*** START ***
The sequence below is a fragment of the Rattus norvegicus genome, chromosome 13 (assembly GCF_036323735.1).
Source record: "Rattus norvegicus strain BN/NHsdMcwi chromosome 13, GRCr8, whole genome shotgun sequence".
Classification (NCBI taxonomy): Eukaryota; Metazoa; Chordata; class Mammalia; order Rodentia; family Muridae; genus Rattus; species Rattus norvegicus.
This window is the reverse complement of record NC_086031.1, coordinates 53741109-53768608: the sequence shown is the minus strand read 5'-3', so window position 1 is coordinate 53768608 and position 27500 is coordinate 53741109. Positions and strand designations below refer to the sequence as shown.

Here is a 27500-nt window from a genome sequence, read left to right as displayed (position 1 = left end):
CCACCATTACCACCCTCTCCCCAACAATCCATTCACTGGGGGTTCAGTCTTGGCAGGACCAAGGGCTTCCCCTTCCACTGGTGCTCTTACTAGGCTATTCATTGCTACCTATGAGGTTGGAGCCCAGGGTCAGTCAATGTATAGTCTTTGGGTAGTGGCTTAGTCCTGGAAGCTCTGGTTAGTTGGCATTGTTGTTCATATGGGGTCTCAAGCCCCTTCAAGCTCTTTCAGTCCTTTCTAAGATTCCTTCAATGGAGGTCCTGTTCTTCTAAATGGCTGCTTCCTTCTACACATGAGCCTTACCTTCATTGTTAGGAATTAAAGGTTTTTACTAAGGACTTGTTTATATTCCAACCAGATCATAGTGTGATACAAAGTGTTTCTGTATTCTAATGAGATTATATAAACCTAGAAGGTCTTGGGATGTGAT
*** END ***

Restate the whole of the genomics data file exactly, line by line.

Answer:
The sequence below is a fragment of the Rattus norvegicus genome, chromosome 13 (assembly GCF_036323735.1).
Source record: "Rattus norvegicus strain BN/NHsdMcwi chromosome 13, GRCr8, whole genome shotgun sequence".
Classification (NCBI taxonomy): Eukaryota; Metazoa; Chordata; class Mammalia; order Rodentia; family Muridae; genus Rattus; species Rattus norvegicus.
This window is the reverse complement of record NC_086031.1, coordinates 53741109-53768608: the sequence shown is the minus strand read 5'-3', so window position 1 is coordinate 53768608 and position 27500 is coordinate 53741109. Positions and strand designations below refer to the sequence as shown.

Here is a 27500-nt window from a genome sequence, read left to right as displayed (position 1 = left end):
CCACCATTACCACCCTCTCCCCAACAATCCATTCACTGGGGGTTCAGTCTTGGCAGGACCAAGGGCTTCCCCTTCCACTGGTGCTCTTACTAGGCTATTCATTGCTACCTATGAGGTTGGAGCCCAGGGTCAGTCAATGTATAGTCTTTGGGTAGTGGCTTAGTCCTGGAAGCTCTGGTTAGTTGGCATTGTTGTTCATATGGGGTCTCAAGCCCCTTCAAGCTCTTTCAGTCCTTTCTAAGATTCCTTCAATGGAGGTCCTGTTCTTCTAAATGGCTGCTTCCTTCTACACATGAGCCTTACCTTCATTGTTAGGAATTAAAGGTTTTTACTAAGGACTTGTTTATATTCCAACCAGATCATAGTGTGATACAAAGTGTTTCTGTATTCTAATGAGATTATATAAACCTAGAAGGTCTTGGGATGTGAT